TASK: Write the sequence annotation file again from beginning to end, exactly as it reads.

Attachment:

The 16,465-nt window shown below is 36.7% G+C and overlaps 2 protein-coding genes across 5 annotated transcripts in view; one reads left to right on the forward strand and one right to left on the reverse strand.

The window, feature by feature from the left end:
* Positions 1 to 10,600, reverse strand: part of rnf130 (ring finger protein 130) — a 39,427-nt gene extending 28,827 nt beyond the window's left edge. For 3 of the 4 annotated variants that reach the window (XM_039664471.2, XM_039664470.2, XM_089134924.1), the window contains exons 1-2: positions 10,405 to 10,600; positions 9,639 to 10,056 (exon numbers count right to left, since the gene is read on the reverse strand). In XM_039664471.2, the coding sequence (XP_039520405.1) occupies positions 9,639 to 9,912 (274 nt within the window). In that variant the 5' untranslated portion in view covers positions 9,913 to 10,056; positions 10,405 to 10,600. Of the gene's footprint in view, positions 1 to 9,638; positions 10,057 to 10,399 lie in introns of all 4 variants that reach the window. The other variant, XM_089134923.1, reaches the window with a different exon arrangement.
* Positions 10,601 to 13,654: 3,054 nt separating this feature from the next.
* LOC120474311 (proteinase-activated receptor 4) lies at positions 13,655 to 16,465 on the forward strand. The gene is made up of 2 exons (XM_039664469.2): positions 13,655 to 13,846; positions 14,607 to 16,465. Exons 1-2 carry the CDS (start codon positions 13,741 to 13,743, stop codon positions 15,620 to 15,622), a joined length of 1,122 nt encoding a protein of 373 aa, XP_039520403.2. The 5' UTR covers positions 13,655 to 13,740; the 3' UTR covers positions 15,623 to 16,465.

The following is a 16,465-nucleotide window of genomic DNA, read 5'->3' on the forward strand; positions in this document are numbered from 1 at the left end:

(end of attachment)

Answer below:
The 16,465-nt window shown below is 36.7% G+C and overlaps 2 protein-coding genes across 5 annotated transcripts in view; one reads left to right on the forward strand and one right to left on the reverse strand.

The window, feature by feature from the left end:
* Positions 1 to 10,600, reverse strand: part of rnf130 (ring finger protein 130) — a 39,427-nt gene extending 28,827 nt beyond the window's left edge. For 3 of the 4 annotated variants that reach the window (XM_039664471.2, XM_039664470.2, XM_089134924.1), the window contains exons 1-2: positions 10,405 to 10,600; positions 9,639 to 10,056 (exon numbers count right to left, since the gene is read on the reverse strand). In XM_039664471.2, the coding sequence (XP_039520405.1) occupies positions 9,639 to 9,912 (274 nt within the window). In that variant the 5' untranslated portion in view covers positions 9,913 to 10,056; positions 10,405 to 10,600. Of the gene's footprint in view, positions 1 to 9,638; positions 10,057 to 10,399 lie in introns of all 4 variants that reach the window. The other variant, XM_089134923.1, reaches the window with a different exon arrangement.
* Positions 10,601 to 13,654: 3,054 nt separating this feature from the next.
* LOC120474311 (proteinase-activated receptor 4) lies at positions 13,655 to 16,465 on the forward strand. The gene is made up of 2 exons (XM_039664469.2): positions 13,655 to 13,846; positions 14,607 to 16,465. Exons 1-2 carry the CDS (start codon positions 13,741 to 13,743, stop codon positions 15,620 to 15,622), a joined length of 1,122 nt encoding a protein of 373 aa, XP_039520403.2. The 5' UTR covers positions 13,655 to 13,740; the 3' UTR covers positions 15,623 to 16,465.

The following is a 16,465-nucleotide window of genomic DNA, read 5'->3' on the forward strand; positions in this document are numbered from 1 at the left end: